It is the mentality that allowed that to happen, that also allowed the like of Bertie Ahern and Cowen and the various Lenihan’s to walk away and to also ignore all the people who were warning of the disaster about to befall us – of whom there were plenty.

    Is there really any evidence that mentality has changed?

  6. @Donal,

    Even assuming a minimal presence of spies and moles, not a huge proportion of the registered electorate of Carlow/Kilkenny. Still, I suppose, out of small acorns, etc…

    Two other factors, perhaps, need to be borne in mind, in addition to those I mentioned above, in relation to the enthusiasm (or lack of it for significant political change. First, all the key policy areas are under the control of the EU/IMF – and this is likely to be the case for some time. And, even when Ireland regains some sovereignty in these areas, it is likely to be much curtailed by further EU fiscal, monetary and financial regulation rules. Irrespective of whatever control voters might exert, Ireland will not be left to screw up again so gloriously in these areas. Many people many not be unrelaxed about this, given the quality of governance produced locally. Though they may get a little bit more annoyed when they discover that serious policy and regulatory dysfunction have not bee confined to the banks and land and property developments. The problems are endemic throughout society and the economy and the full scale has not yet been revealed.

    Secondly, either by intention or accident, voters effectively willed the current FG/Lab Govt. There seems to be a sense that each faction will hold the other in check in the public interest. We’re beginning to see governance where reciprocal swipes are agreed at each faction’s respective sacred cows. This private pension raid and the swipes at the legal, medical and pharmacy professions (the latter required as a condition of the EU/IMF package) will hurt FG supporters proportionately more than Labour’s, but anything that curtails the Croke Park deal or advances semi-state privatisation (the latter again a condition of EU/IMF support) will hurt Labour more than FG.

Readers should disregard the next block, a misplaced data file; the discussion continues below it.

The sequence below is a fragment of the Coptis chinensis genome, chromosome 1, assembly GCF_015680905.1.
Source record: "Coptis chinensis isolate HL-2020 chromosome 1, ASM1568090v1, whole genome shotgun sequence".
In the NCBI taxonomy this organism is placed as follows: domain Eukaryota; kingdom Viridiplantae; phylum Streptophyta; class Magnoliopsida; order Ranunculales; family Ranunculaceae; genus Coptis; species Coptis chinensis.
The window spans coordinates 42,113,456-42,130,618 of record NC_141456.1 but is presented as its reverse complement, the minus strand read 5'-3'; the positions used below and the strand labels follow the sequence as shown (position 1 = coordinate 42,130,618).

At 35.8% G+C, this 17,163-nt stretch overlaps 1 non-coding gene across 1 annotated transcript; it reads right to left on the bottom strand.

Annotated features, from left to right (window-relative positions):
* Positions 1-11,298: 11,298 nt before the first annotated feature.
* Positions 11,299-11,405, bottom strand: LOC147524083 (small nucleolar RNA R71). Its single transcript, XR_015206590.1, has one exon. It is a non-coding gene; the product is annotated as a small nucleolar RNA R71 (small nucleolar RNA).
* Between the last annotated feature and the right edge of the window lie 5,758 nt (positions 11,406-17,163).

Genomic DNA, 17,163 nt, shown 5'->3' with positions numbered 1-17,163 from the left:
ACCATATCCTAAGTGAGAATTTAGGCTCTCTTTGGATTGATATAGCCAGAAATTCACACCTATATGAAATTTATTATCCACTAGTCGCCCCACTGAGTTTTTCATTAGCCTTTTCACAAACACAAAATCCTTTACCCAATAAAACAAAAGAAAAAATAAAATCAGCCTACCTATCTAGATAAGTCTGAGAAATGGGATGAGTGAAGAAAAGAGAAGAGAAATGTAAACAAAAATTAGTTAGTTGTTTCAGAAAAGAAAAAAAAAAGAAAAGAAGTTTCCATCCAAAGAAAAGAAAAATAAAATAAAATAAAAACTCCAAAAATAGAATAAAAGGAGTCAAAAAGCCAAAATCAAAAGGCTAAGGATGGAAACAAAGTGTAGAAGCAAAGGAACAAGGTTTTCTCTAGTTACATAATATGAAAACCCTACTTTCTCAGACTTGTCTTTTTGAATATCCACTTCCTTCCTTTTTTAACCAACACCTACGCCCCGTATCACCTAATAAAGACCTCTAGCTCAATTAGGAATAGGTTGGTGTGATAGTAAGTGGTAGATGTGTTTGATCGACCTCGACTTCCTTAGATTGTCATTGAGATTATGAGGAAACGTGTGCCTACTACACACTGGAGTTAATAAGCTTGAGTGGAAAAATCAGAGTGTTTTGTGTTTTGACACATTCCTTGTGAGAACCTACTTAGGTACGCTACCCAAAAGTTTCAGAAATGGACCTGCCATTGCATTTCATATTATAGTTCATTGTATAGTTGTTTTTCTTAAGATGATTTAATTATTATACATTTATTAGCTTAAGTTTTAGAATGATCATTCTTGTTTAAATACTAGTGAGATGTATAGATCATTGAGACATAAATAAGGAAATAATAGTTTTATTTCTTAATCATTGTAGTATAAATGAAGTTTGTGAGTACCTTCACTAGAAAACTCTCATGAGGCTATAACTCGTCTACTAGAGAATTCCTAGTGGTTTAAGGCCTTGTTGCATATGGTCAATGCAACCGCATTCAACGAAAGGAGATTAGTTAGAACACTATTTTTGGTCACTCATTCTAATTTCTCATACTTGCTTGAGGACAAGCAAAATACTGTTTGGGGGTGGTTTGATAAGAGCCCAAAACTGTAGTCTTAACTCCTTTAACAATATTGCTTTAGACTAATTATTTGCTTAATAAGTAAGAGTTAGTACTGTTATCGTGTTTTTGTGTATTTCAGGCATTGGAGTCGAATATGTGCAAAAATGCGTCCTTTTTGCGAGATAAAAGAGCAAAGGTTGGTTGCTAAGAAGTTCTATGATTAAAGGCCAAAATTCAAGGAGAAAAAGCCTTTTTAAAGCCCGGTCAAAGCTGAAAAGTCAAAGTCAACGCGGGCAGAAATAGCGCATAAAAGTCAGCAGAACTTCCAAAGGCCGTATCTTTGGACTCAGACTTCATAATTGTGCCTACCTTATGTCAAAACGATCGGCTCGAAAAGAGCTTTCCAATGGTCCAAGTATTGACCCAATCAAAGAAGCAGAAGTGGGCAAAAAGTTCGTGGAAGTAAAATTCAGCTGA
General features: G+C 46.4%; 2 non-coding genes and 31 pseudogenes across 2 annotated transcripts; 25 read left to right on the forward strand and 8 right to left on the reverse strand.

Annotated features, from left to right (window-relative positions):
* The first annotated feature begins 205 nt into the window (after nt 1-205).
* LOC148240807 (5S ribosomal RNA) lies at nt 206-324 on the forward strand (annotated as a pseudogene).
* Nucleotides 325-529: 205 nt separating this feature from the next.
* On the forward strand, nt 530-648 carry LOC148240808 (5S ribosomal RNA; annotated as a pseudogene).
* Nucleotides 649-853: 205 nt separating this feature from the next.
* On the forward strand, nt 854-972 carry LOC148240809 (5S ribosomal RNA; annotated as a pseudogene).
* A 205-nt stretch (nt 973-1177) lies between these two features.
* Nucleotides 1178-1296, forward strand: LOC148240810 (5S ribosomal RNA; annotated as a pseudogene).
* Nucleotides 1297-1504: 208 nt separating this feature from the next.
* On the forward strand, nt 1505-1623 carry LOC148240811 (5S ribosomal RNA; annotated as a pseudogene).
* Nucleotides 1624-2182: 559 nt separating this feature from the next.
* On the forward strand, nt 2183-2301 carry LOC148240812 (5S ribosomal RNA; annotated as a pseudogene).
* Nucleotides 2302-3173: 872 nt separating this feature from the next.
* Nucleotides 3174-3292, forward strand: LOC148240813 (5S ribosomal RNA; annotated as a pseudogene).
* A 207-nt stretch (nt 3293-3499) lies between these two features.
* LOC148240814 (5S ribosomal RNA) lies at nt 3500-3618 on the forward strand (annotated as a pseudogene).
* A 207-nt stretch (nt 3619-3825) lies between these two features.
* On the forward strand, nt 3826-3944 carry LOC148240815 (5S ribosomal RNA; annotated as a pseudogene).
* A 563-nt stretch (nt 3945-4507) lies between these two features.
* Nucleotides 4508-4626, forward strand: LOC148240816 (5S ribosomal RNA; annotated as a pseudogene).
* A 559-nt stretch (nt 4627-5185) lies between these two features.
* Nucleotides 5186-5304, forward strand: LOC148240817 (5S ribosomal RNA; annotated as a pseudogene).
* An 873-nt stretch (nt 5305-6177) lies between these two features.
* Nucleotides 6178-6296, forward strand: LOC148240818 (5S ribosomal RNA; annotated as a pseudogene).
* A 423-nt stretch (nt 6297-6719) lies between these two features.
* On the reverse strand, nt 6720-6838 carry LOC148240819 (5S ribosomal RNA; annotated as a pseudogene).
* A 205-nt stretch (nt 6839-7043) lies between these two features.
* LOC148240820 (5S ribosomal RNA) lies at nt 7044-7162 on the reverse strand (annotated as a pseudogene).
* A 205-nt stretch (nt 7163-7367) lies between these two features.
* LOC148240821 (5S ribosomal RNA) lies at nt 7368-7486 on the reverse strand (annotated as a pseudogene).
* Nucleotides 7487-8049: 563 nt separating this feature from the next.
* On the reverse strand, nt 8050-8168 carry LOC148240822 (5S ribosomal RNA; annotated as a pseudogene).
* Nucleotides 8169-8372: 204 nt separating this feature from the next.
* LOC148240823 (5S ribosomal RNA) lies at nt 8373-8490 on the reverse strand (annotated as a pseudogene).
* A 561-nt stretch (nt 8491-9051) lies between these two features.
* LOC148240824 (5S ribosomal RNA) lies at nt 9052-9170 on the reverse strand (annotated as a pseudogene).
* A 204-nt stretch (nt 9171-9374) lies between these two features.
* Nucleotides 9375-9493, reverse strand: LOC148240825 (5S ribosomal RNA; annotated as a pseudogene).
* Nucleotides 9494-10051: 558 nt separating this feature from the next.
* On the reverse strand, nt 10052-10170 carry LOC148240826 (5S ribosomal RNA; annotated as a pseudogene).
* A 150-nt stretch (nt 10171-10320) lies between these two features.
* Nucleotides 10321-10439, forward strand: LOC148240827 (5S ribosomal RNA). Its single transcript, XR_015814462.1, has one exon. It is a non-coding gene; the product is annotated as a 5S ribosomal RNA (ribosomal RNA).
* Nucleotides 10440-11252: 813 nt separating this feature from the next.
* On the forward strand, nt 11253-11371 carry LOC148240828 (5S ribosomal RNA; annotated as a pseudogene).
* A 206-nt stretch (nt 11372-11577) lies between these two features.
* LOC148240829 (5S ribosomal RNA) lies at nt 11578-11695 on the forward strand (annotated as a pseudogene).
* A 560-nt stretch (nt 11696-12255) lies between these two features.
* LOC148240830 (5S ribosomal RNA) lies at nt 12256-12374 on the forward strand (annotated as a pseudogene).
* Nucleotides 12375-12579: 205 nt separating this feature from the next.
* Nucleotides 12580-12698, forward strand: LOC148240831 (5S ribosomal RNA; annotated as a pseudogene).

This is shaping up to the most sado-masochistic political coupling ever seen – and I get the sense that people are reasonably happy with it.

    Given all these external and internal constraints on governance – and the major challenges the government is facing (not to mention the abhorrence of those who exercise power and influence of any reforms that might their exercise of this power)- I don’t foresee much demand for widespread political reform.

    I wish it were otherwise; that’s why I believe the focus should be on underemployed and effectively superfluous backbench TDs.